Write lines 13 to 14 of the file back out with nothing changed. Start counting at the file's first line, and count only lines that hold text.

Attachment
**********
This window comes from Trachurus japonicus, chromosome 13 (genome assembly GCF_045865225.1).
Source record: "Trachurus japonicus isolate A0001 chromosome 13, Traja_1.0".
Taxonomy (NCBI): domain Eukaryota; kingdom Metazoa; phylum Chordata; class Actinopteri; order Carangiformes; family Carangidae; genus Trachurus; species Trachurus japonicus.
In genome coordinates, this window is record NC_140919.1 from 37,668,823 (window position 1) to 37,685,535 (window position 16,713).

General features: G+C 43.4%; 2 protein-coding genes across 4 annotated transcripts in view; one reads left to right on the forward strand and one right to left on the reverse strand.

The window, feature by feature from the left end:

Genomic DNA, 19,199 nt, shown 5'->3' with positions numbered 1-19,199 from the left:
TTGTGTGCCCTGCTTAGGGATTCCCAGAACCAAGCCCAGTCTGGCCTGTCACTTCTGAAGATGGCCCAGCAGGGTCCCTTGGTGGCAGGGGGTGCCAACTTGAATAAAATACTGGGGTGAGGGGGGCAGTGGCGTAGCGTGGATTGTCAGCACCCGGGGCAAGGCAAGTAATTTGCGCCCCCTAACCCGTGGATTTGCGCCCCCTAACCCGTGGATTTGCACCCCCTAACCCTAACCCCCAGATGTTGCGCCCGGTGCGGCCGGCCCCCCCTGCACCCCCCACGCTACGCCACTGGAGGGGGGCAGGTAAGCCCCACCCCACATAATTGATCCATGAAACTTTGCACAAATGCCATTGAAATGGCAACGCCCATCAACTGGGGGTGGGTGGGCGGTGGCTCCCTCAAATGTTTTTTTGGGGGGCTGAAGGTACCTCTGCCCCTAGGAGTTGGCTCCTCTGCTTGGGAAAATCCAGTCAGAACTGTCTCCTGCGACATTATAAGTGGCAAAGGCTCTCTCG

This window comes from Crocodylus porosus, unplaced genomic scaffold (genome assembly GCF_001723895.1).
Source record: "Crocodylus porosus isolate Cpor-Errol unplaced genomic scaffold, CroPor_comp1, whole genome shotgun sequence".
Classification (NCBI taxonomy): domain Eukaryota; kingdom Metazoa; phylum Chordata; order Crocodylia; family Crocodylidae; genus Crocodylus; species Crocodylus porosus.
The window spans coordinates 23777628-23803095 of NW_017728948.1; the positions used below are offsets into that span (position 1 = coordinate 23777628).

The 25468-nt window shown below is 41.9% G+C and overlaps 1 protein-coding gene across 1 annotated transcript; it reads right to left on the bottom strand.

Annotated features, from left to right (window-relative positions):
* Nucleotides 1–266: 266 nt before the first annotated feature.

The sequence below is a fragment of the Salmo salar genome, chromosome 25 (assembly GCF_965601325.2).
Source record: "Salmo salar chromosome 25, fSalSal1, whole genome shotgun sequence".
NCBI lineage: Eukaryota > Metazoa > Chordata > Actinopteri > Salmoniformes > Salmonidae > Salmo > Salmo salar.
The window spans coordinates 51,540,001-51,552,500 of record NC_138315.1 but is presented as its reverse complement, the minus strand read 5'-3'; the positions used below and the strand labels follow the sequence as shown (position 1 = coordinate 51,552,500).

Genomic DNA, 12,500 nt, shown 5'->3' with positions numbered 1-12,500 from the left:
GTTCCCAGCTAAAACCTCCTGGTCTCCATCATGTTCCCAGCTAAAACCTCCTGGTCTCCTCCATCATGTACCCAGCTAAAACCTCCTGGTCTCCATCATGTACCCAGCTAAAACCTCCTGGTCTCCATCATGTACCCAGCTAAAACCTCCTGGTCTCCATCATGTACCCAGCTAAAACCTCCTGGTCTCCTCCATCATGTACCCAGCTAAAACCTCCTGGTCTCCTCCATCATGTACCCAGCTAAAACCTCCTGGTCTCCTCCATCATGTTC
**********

The 25468-nt window shown below is 41.9% G+C and overlaps 1 protein-coding gene across 1 annotated transcript; it reads right to left on the bottom strand.

Annotated features, from left to right (window-relative positions):